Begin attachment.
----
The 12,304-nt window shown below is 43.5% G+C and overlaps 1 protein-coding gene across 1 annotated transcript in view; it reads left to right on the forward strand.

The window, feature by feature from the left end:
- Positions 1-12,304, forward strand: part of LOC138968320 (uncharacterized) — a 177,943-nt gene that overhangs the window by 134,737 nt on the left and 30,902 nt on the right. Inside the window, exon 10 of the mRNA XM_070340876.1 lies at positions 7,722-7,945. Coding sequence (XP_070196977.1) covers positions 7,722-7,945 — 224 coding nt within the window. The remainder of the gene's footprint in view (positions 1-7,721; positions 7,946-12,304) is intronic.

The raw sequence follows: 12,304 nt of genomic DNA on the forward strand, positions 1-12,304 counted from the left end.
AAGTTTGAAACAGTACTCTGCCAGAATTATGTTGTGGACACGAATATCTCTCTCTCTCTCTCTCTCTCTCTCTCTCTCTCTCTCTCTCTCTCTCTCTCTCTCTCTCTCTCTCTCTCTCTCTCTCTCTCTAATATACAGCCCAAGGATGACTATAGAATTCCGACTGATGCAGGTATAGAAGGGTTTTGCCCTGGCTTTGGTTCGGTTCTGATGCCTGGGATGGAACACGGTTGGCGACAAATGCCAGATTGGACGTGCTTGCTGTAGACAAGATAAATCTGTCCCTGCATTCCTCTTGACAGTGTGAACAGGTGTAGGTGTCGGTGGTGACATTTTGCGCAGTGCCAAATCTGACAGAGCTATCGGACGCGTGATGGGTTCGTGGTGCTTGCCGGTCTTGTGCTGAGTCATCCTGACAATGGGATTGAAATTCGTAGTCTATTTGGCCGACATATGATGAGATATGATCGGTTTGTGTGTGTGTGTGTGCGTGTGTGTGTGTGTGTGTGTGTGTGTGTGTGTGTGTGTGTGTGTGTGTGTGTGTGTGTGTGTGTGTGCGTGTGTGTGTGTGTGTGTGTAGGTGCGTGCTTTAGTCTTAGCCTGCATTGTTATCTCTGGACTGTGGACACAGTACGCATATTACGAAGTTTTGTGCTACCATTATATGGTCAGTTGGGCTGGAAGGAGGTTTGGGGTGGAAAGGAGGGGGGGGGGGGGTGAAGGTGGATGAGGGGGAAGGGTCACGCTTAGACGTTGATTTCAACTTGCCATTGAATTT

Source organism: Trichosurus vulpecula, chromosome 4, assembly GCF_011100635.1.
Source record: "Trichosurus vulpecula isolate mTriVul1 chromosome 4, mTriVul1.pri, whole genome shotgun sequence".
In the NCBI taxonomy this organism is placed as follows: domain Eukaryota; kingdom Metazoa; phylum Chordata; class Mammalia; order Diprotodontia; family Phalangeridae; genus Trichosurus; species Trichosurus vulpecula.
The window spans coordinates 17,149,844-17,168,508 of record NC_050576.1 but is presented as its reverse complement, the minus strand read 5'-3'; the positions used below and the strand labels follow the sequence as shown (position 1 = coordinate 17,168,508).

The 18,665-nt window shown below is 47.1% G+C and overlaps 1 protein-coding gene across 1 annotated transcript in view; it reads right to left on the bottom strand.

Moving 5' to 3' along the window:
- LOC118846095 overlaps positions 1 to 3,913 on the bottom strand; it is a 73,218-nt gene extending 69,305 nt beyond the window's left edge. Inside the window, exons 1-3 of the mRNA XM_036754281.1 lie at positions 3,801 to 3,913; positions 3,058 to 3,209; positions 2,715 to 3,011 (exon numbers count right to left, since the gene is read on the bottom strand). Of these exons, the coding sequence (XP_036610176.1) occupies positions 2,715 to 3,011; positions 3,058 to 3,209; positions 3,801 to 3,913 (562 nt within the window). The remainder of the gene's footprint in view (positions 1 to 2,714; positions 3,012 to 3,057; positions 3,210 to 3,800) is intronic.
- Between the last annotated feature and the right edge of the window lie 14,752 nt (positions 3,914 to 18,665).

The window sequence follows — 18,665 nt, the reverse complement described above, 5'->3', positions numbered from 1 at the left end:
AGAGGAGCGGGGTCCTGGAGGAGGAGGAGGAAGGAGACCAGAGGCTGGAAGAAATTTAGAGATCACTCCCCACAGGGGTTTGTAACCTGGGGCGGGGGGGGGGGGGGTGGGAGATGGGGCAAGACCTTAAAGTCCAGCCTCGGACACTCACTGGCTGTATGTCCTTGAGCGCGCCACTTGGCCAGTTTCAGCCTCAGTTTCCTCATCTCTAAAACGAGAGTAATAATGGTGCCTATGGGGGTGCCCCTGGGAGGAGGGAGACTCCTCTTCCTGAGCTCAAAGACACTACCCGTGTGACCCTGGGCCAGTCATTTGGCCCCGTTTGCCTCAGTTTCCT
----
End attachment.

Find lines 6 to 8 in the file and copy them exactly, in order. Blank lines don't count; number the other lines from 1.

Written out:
Source organism: Trichosurus vulpecula, chromosome 4, assembly GCF_011100635.1.
Source record: "Trichosurus vulpecula isolate mTriVul1 chromosome 4, mTriVul1.pri, whole genome shotgun sequence".
In the NCBI taxonomy this organism is placed as follows: domain Eukaryota; kingdom Metazoa; phylum Chordata; class Mammalia; order Diprotodontia; family Phalangeridae; genus Trichosurus; species Trichosurus vulpecula.